The Democratic National Committee disclosed Friday that it spent more than it raised last month and is now $2.2 million in debt less than a year from the 2016 presidential election.
The DNC raised $4,456,789 in contributions last month, but spent $5,254,928, for a total net loss of $798,139, reported Breitbart.
It's not as bad as September when the DNC raised $4,296,011, but spent $5,504,823, for a $1.2 million loss.
The DNC closed the reporting period with $4,703,185 cash on hand, but was in the hole to the tune of $6,921,661, meaning the DNC is more than $2.2 million in debt.
Compare that to the $11 million the DNC had in cash on hand when it filed its November 2011 FEC report in preparation for President Barack Obama's re-election bid — more than twice what it has now.
The Republican National Committee, on the other hand, has a significant cash advantage, raising $8.65 million this month, posting more than $20.3 million cash on hand and only $1.825 million in debt, according to the Hill.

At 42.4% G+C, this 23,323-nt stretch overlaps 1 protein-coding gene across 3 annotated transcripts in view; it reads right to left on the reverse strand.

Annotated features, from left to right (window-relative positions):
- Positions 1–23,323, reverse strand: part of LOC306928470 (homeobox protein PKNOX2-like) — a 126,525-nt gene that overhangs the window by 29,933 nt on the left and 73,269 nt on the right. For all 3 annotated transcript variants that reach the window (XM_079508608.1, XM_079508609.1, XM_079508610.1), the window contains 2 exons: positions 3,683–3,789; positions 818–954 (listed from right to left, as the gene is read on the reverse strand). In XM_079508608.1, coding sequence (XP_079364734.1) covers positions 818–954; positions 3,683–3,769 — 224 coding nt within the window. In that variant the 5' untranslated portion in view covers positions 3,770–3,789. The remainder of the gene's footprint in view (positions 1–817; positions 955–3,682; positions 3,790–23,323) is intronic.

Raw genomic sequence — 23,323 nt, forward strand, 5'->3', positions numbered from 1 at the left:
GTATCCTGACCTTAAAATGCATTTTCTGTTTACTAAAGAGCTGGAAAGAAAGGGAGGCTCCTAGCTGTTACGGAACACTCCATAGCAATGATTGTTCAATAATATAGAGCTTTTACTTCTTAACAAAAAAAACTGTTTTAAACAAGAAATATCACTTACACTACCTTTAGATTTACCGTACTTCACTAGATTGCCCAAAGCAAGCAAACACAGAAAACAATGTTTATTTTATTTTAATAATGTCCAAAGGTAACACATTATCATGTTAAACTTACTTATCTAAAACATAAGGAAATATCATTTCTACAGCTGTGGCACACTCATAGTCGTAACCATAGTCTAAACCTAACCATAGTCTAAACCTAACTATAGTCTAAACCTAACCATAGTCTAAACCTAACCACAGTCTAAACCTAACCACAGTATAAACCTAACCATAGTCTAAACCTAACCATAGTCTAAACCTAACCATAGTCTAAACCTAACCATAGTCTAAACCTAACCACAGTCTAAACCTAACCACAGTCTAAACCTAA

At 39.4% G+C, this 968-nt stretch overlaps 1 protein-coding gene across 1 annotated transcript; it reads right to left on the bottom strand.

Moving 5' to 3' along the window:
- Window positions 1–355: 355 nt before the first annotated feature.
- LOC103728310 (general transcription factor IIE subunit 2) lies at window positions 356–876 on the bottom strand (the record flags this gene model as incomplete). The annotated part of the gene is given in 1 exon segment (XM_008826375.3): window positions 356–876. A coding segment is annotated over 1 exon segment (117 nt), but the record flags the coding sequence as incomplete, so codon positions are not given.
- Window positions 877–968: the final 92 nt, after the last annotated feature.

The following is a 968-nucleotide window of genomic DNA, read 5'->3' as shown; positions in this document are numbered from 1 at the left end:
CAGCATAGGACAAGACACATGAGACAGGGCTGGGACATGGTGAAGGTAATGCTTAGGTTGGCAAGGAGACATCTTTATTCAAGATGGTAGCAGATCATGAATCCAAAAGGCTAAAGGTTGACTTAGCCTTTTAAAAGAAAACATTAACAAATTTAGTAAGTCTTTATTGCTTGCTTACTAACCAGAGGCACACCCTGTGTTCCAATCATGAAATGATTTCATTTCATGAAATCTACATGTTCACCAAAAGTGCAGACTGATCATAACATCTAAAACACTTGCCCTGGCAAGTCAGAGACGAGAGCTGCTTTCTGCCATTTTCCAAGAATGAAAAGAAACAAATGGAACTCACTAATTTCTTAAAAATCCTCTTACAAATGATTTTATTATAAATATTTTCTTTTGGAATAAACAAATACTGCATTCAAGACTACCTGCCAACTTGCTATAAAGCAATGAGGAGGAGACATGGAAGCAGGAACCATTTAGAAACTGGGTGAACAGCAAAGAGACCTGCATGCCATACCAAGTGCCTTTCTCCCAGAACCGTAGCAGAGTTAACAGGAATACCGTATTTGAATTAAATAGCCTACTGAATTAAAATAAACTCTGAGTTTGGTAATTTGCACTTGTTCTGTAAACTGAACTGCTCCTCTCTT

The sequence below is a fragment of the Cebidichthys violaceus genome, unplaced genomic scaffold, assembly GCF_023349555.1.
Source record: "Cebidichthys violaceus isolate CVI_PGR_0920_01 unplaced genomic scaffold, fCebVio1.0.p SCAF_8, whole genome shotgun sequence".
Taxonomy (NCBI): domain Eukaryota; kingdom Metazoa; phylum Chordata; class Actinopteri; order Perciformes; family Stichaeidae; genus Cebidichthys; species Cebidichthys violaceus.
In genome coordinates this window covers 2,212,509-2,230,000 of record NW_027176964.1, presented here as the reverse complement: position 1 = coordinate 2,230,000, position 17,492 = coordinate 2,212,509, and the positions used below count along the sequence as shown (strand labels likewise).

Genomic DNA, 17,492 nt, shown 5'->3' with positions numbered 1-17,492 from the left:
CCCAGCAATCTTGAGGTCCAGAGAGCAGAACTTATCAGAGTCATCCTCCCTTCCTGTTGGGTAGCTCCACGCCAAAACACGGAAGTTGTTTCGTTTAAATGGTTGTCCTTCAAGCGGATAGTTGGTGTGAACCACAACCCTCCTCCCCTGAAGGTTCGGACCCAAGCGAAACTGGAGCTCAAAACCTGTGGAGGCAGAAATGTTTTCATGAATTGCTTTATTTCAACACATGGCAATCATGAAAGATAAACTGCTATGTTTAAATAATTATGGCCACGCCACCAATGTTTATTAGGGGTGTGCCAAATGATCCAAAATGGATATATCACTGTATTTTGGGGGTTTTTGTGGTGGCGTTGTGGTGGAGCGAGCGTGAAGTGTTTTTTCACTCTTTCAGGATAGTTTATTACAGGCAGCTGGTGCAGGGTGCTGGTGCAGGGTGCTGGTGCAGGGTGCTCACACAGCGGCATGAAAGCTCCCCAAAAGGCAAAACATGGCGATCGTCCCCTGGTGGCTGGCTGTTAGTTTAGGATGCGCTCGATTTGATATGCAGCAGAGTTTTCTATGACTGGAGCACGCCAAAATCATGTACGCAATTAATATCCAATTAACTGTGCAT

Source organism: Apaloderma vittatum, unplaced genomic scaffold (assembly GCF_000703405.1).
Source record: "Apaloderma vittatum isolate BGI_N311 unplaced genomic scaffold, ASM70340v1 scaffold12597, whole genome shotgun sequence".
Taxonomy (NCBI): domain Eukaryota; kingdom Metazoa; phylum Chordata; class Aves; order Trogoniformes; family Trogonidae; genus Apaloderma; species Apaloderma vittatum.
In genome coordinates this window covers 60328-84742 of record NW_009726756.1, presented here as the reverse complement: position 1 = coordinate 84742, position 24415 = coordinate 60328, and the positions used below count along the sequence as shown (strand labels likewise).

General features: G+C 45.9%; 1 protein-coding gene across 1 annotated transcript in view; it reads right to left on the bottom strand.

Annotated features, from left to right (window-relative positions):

In each of the last 10 months, the RNC has raised more money than it spent, also outraising and out-spending the DNC in each month, according to Breitbart. Overall this year, the RNC has raised $89 million in total contributions, compared to the DNC's $51.2 million.
"Our team is hard at work training, recruiting, and registering volunteers and voters in every community and every battleground state," said RNC Chairman Reince Priebus in a press release, bragging about the "decisive advantage over the Democrat National Committee in preparing to win," reported the Washington Free Beacon.
"The RNC is the only organization on either side of the aisle currently running a full-scale General Election field operation."
The DNC's spending woes are likely to increase pressure on committee chairwoman Rep. Debbie Wasserman Schultz of Florida, who has taken heat from a few of her fellow DNC co-chairs in recent months.
In mid-October, DNC vice chairman R.T. Rybak accused Wasserman Schultz of lying when she said she consulted with DNC members about the party's presidential debate schedule. Rybak said he was close to calling for Wasserman Schultz's resignation because she doesn't have the political skills to lead the party, as HNGN previously reported.